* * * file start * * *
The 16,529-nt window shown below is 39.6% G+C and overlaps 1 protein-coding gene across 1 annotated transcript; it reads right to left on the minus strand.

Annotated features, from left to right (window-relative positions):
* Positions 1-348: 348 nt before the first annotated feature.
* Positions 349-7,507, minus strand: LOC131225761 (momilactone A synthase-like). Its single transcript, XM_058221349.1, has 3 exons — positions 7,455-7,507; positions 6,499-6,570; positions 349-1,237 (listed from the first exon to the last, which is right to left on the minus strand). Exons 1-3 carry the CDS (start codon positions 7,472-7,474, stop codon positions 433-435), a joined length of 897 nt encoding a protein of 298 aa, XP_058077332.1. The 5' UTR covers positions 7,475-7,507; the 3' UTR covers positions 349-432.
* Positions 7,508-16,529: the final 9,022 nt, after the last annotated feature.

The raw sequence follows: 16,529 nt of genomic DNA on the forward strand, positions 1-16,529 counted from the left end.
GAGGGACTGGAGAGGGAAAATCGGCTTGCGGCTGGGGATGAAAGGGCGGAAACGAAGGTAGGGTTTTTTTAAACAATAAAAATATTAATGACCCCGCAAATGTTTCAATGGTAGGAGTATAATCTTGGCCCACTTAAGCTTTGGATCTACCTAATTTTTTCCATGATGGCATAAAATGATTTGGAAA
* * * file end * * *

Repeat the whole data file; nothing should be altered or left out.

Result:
The 16,529-nt window shown below is 39.6% G+C and overlaps 1 protein-coding gene across 1 annotated transcript; it reads right to left on the minus strand.

Annotated features, from left to right (window-relative positions):
* Positions 1-348: 348 nt before the first annotated feature.
* Positions 349-7,507, minus strand: LOC131225761 (momilactone A synthase-like). Its single transcript, XM_058221349.1, has 3 exons — positions 7,455-7,507; positions 6,499-6,570; positions 349-1,237 (listed from the first exon to the last, which is right to left on the minus strand). Exons 1-3 carry the CDS (start codon positions 7,472-7,474, stop codon positions 433-435), a joined length of 897 nt encoding a protein of 298 aa, XP_058077332.1. The 5' UTR covers positions 7,475-7,507; the 3' UTR covers positions 349-432.
* Positions 7,508-16,529: the final 9,022 nt, after the last annotated feature.

The raw sequence follows: 16,529 nt of genomic DNA on the forward strand, positions 1-16,529 counted from the left end.
GAGGGACTGGAGAGGGAAAATCGGCTTGCGGCTGGGGATGAAAGGGCGGAAACGAAGGTAGGGTTTTTTTAAACAATAAAAATATTAATGACCCCGCAAATGTTTCAATGGTAGGAGTATAATCTTGGCCCACTTAAGCTTTGGATCTACCTAATTTTTTCCATGATGGCATAAAATGATTTGGAAA